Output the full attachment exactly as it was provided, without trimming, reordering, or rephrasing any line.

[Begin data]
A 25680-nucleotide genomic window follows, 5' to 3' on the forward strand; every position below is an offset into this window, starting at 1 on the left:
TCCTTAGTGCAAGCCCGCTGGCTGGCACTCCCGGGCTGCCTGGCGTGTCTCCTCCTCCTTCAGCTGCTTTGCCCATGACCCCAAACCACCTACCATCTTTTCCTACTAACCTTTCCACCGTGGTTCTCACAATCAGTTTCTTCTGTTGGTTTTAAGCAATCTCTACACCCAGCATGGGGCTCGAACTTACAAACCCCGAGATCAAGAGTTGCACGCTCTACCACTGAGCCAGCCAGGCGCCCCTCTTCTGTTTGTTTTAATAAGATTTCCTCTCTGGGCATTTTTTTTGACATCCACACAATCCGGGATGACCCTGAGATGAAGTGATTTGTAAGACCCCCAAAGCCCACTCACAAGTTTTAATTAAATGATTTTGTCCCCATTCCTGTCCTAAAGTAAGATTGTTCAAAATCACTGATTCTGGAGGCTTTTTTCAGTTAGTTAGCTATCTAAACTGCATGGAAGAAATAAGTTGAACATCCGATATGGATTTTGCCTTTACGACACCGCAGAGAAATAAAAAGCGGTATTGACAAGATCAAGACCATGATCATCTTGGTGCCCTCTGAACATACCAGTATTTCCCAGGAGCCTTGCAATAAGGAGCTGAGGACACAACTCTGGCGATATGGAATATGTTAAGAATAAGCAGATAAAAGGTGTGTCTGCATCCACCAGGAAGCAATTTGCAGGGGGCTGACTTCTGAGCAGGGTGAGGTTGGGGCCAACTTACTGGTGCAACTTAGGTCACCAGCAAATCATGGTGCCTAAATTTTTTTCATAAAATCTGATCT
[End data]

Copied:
A 25680-nucleotide genomic window follows, 5' to 3' on the forward strand; every position below is an offset into this window, starting at 1 on the left:
TCCTTAGTGCAAGCCCGCTGGCTGGCACTCCCGGGCTGCCTGGCGTGTCTCCTCCTCCTTCAGCTGCTTTGCCCATGACCCCAAACCACCTACCATCTTTTCCTACTAACCTTTCCACCGTGGTTCTCACAATCAGTTTCTTCTGTTGGTTTTAAGCAATCTCTACACCCAGCATGGGGCTCGAACTTACAAACCCCGAGATCAAGAGTTGCACGCTCTACCACTGAGCCAGCCAGGCGCCCCTCTTCTGTTTGTTTTAATAAGATTTCCTCTCTGGGCATTTTTTTTGACATCCACACAATCCGGGATGACCCTGAGATGAAGTGATTTGTAAGACCCCCAAAGCCCACTCACAAGTTTTAATTAAATGATTTTGTCCCCATTCCTGTCCTAAAGTAAGATTGTTCAAAATCACTGATTCTGGAGGCTTTTTTCAGTTAGTTAGCTATCTAAACTGCATGGAAGAAATAAGTTGAACATCCGATATGGATTTTGCCTTTACGACACCGCAGAGAAATAAAAAGCGGTATTGACAAGATCAAGACCATGATCATCTTGGTGCCCTCTGAACATACCAGTATTTCCCAGGAGCCTTGCAATAAGGAGCTGAGGACACAACTCTGGCGATATGGAATATGTTAAGAATAAGCAGATAAAAGGTGTGTCTGCATCCACCAGGAAGCAATTTGCAGGGGGCTGACTTCTGAGCAGGGTGAGGTTGGGGCCAACTTACTGGTGCAACTTAGGTCACCAGCAAATCATGGTGCCTAAATTTTTTTCATAAAATCTGATCT